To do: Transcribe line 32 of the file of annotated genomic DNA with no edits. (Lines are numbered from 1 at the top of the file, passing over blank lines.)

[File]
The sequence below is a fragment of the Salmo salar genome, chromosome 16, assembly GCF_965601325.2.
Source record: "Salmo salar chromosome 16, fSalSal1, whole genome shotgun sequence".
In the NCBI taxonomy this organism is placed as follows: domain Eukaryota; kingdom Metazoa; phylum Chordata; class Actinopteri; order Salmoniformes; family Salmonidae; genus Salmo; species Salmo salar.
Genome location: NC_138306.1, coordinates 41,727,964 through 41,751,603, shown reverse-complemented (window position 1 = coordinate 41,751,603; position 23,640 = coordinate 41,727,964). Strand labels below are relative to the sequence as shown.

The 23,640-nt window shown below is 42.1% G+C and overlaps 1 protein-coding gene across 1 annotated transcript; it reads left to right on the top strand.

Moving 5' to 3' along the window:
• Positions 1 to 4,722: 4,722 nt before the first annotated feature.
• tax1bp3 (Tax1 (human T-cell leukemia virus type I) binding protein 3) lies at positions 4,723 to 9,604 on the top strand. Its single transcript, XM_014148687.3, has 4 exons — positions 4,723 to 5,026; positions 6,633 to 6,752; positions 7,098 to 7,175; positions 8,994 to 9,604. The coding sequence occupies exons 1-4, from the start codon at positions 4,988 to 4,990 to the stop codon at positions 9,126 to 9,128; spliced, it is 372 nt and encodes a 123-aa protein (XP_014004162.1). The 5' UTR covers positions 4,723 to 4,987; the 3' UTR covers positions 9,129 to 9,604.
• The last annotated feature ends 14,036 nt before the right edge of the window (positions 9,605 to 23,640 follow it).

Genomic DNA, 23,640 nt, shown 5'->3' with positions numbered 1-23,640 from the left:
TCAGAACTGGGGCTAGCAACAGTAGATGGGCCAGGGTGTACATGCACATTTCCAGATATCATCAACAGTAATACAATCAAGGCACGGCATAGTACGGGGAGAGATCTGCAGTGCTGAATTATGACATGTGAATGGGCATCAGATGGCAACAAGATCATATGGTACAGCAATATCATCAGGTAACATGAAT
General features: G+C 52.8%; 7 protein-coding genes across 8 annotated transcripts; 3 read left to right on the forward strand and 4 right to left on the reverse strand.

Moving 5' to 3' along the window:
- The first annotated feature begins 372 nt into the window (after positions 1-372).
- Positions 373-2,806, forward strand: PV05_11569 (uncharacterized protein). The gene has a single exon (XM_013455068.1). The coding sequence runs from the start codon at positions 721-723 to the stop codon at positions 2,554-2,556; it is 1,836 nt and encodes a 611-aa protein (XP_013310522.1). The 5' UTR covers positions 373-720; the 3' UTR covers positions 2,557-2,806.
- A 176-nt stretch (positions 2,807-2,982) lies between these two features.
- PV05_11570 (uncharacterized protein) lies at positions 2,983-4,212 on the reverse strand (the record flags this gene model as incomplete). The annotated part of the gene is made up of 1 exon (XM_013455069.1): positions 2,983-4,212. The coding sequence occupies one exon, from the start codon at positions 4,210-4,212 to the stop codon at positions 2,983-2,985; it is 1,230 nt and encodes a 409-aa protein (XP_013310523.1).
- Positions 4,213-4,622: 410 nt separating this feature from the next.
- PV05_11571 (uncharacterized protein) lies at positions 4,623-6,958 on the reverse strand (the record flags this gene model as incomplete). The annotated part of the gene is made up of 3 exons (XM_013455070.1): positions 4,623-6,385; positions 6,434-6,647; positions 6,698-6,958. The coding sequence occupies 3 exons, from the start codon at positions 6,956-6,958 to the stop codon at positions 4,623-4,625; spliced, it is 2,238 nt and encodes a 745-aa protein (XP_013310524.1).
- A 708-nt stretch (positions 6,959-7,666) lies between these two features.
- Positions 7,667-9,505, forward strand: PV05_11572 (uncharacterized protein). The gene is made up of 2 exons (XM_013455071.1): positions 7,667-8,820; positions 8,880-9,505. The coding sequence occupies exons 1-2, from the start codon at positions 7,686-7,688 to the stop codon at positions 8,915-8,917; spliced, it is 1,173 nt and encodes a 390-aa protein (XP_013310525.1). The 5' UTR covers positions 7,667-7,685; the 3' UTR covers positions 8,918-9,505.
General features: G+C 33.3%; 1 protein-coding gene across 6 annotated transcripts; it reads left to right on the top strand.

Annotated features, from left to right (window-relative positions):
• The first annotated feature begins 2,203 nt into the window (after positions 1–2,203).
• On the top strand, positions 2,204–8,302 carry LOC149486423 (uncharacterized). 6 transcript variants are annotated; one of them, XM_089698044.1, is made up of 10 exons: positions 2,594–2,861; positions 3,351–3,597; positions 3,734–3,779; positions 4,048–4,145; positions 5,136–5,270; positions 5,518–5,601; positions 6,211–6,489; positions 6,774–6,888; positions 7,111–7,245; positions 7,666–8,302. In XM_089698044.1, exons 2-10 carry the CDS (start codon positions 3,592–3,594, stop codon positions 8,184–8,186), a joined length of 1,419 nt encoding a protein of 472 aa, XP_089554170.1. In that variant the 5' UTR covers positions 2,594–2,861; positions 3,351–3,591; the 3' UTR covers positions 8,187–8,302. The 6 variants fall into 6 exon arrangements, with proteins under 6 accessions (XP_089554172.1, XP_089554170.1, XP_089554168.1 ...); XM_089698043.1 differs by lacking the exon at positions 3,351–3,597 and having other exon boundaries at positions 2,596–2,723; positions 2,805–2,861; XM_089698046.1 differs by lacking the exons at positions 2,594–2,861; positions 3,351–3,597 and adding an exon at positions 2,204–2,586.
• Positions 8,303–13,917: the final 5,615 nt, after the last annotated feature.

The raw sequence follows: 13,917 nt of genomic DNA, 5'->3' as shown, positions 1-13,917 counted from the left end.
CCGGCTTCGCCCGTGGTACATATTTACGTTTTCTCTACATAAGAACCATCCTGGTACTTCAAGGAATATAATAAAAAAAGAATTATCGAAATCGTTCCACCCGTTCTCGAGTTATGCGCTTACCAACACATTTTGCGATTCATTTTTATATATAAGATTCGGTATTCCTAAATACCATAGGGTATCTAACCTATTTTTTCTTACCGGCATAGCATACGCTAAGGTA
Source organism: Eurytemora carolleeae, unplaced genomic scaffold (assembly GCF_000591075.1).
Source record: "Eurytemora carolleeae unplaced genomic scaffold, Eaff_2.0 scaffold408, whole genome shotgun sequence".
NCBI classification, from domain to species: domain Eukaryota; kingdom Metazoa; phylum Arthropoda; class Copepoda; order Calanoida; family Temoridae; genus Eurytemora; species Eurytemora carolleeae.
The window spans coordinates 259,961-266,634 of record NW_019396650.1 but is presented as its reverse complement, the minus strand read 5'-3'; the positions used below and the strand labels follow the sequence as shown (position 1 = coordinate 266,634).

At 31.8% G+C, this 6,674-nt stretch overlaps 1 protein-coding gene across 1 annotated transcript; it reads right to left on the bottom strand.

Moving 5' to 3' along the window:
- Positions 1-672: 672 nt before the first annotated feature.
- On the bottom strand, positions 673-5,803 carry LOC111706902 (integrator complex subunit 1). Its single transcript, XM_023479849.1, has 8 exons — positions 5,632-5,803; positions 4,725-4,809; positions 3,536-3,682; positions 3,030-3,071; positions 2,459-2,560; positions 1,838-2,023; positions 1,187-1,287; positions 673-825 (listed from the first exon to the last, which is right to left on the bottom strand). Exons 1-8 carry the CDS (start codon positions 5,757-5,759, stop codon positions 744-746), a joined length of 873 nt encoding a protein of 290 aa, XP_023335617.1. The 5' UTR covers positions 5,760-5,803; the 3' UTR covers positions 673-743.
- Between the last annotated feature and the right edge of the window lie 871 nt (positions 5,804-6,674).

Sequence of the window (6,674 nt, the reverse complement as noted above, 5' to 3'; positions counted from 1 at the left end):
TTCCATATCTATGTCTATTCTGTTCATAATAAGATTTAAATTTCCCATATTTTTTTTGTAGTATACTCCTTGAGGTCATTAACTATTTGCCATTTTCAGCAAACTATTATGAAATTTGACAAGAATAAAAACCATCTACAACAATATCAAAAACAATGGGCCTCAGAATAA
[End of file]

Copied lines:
The window spans coordinates 259,961-266,634 of record NW_019396650.1 but is presented as its reverse complement, the minus strand read 5'-3'; the positions used below and the strand labels follow the sequence as shown (position 1 = coordinate 266,634).